They say that a dog is a man’s best friend. But for Lion Holly Bonner, her dog is not only her best friend, she is her guiding light, her GPS, the eyes that see what she cannot.
Frances is a four-year old female yellow Labrador guide dog that came to live with Holly, her husband, Joe, and their two daughters several years ago. She was placed with the Bonners by Guiding Eyes for the Blind.
The world is filled with suffering. But it’s also filled with overcoming it…I am living proof.
Frances is Holly’s constant companion. She accompanies her everywhere, helping her safely navigate the streets of Staten Island, New York, to her adjunct professor job at the Metropolitan College of New York, the grocery store, doctors’ appointments or to school to pick up her children.
But Frances is no longer an unsung hero. She was recently voted the United States’ Guide/Hearing Dog of the Year and was a finalist in the 2018 American Humane Hero Dog Awards competition. The two-hour awards show was broadcast on the Hallmark Channel in October 2018.
“Frances allows me to be the mom I want to be,” Holly explained. “I can’t even imagine life without her. She helps me live my life to the fullest, and is almost like another mother to our daughters.”
Putting Up a Courageous Fight
Holly Bonner wasn’t born without sight. At the age of 19, she was diagnosed with breast cancer. She courageously battled the disease for more than a decade, enduring endless rounds of chemotherapy and radiation, along with 17 surgeries. Then, one afternoon, she took a nap. And when she awoke, she was blind. All the years of chemotherapy treatments brought on a neurological condition that caused her to lose her sight.
In less than 45 minutes, Holly went from being an active, 32-year-old married woman with two master’s degrees and a fulfilling career as a social worker to being a disabled person in need of the very services she specialized in.
“I was incredibly angry,” Holly recalled. “I felt that I had been cheated and didn’t deserve this. It was also extremely frightening. I couldn’t even cross the street by myself.”
Her husband took some time off from his job as a detective specialist with the New York Police Department to be with her, but on the first day he went back to work, she decided to end her life.
From the Depths of Despair to Great Joy
“I went down to the basement,” she said, “and wrapped an extension cord around my neck. And I started talking to God…loudly. I said, ‘God, if you’re here and you’re going to go through this with me, then you’d better show me. Because if not, I’m done. I’m going to kill myself right now.’ Right after that, I began throwing up. Joe came home from work and took me to the hospital, where I found out that I was pregnant. This was the turning point in my life.”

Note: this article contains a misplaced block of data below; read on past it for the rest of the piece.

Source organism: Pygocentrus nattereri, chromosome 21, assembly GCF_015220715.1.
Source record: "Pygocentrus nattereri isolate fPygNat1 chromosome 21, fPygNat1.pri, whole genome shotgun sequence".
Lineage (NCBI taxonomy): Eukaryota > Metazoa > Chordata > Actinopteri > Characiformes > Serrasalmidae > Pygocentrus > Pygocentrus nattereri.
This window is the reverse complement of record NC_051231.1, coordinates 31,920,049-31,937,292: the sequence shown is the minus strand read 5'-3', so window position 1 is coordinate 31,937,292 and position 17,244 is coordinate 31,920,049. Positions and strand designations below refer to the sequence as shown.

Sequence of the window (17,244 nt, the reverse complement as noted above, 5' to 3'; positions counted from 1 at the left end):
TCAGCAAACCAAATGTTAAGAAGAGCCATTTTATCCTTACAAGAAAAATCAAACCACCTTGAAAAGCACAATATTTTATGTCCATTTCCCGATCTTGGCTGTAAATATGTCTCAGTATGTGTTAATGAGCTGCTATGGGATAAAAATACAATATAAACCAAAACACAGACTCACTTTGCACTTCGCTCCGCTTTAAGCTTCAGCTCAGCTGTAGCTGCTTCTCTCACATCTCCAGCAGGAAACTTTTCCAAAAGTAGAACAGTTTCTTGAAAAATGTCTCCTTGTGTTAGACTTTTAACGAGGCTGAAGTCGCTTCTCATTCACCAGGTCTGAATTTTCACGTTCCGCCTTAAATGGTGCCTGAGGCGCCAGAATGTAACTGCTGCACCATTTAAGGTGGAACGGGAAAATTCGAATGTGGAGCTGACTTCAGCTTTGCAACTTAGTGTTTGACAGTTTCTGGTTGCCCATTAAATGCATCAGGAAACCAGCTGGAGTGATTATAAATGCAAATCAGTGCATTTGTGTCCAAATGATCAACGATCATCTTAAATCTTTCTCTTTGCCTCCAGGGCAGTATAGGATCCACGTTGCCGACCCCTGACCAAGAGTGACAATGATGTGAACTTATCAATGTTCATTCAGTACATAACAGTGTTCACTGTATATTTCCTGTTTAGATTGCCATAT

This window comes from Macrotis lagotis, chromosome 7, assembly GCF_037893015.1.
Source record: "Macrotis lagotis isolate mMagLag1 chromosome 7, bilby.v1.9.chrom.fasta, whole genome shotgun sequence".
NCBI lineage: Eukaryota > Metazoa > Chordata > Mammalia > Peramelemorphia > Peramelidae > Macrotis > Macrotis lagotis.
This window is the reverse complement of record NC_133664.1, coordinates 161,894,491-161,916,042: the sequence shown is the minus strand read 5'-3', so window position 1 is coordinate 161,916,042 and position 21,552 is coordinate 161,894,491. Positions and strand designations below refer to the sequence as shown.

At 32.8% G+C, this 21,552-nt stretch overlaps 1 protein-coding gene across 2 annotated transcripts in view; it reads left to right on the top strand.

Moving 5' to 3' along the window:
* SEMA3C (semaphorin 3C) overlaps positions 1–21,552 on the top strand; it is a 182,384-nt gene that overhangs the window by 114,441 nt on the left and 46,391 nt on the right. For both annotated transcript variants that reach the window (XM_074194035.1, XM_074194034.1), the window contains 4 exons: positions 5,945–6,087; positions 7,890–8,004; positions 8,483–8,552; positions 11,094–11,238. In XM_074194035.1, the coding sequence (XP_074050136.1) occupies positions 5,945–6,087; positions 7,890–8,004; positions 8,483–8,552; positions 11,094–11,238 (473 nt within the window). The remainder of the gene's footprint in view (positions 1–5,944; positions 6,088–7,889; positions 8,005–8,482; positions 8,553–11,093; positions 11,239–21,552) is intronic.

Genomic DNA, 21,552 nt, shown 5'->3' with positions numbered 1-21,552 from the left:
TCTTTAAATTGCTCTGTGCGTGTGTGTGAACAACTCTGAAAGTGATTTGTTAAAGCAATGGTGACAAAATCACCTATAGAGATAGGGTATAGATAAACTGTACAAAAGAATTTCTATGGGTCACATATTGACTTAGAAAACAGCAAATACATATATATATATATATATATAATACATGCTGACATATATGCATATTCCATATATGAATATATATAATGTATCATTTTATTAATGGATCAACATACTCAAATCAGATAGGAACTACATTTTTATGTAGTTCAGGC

Holly sought professional help and learned how to cook, do laundry and use a computer. But nothing was harder to adjust to than the unkindness of people when they learned she was pregnant. “The message I kept getting from everyone was that I was unfit to be a mother because of my visual impairment,” she said. “It was so hurtful. Some people would even ask if I was keeping the baby.”
Nine months later, the Bonners joyfully welcomed their first daughter, Nuala, and, two years after that, Aoife was born. “My girls are the reason I get up every day,” Holly said. “They’ve renewed my hope in life.”
And, with Frances by her side, Holly has another purpose in life. She’s on a mission to educate children (grades K-2) about visually-impaired people through her Visually Impaired Education Program (VIEP). She and Frances visit classrooms in the area to help end the stereotypes associated with blindness. “My goal is to help children understand that blind people are just like everyone else,” she said.
A member of the North Star Lions Club on Staten Island, Holly thoroughly enjoys being a part of the club and of Lions International. “I love how Lions have such a long history of working with the blind and visually impaired,” she said. “You don’t realize how much this matters until you lose your sight. My club members are very supportive of everything I do. I’m so proud to be a Lion!”
Holly is currently working on her Ph.D., focusing on helping clergy of all religions serve the blind and visually impaired. “The world is filled with suffering,” she observed. “But it’s also filled with overcoming it. Anyone who loses his vision can adapt and live a full life with the help of these wonderful guide dogs. You can adapt to any circumstance that life throws at you. I am living proof.”
Watch the story of Holly and Frances.
Learn more about one of Lions’ important global causes—vision.
Madeleine Miller, ABC is the senior strategic communications specialist for Lions International.